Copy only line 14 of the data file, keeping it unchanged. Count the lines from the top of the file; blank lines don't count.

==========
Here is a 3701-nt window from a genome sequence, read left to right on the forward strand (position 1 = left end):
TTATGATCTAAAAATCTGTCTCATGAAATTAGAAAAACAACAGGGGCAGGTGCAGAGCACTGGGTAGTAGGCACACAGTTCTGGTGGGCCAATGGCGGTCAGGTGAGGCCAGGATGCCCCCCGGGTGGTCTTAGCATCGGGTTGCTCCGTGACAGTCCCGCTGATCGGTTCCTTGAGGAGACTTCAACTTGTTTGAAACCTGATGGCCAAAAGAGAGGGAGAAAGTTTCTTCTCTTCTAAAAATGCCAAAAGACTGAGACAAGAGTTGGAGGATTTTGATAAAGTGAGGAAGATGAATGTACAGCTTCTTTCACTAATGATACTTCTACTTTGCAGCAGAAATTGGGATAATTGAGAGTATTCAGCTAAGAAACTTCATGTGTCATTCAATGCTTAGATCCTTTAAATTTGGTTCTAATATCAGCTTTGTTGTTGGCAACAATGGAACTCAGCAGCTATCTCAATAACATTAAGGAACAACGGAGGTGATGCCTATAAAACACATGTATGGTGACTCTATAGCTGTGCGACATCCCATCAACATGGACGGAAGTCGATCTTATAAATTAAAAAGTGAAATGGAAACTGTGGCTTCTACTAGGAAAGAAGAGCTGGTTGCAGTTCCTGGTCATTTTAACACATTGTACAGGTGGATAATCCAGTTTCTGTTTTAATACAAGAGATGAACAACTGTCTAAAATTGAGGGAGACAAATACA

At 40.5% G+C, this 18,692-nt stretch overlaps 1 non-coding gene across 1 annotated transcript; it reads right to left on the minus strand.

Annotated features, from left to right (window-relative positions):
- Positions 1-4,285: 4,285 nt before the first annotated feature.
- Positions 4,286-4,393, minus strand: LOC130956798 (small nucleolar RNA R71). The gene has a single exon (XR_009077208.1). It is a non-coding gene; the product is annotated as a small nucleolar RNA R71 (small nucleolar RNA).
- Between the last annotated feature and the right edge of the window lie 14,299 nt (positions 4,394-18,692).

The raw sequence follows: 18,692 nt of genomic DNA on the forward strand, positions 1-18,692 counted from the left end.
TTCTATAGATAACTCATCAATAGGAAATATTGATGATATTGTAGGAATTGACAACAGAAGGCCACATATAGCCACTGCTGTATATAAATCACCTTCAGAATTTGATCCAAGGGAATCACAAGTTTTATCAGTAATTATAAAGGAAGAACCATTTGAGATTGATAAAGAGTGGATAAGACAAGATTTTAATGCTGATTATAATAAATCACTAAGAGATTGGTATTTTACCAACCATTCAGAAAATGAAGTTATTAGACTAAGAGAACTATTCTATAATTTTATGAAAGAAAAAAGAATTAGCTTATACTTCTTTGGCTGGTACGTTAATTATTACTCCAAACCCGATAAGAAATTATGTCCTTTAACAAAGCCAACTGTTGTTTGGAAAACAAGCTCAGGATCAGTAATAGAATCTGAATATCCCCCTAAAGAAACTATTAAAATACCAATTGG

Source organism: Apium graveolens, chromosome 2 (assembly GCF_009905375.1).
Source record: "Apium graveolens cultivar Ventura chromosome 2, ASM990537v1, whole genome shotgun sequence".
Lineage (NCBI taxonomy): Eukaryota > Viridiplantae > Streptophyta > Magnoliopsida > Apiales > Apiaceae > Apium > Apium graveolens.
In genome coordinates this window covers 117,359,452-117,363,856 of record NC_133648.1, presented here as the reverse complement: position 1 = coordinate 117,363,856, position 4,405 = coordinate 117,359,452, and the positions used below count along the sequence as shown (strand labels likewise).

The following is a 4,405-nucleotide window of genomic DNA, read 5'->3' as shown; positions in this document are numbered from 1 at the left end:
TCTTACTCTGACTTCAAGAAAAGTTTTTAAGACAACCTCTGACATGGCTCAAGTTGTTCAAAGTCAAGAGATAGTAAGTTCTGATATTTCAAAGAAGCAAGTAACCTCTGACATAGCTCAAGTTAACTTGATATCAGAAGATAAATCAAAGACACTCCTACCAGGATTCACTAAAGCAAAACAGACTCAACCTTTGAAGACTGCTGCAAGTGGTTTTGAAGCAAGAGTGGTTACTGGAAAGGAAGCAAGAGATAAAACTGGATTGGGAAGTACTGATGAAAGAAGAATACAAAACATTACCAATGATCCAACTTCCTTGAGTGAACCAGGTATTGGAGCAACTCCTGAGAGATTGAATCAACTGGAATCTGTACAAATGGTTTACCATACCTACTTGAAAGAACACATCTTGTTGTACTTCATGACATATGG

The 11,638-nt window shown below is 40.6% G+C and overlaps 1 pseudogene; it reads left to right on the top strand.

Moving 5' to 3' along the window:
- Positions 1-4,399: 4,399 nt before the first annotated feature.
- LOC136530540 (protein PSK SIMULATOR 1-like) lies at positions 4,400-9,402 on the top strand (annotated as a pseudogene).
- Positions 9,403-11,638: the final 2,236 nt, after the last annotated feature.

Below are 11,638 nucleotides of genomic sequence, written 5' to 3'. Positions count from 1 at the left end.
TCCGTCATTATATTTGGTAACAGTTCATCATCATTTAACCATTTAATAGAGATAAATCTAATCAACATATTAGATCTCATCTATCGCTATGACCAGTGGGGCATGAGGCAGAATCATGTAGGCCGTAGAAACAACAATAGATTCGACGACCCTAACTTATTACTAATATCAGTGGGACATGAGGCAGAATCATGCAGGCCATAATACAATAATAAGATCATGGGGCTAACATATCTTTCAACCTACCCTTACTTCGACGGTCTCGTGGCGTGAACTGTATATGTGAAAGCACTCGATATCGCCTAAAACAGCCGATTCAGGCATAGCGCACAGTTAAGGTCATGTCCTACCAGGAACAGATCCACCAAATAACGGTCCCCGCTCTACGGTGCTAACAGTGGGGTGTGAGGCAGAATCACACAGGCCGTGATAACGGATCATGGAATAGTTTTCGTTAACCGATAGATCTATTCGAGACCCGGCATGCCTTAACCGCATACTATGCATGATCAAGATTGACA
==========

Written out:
The following is a 4,405-nucleotide window of genomic DNA, read 5'->3' as shown; positions in this document are numbered from 1 at the left end: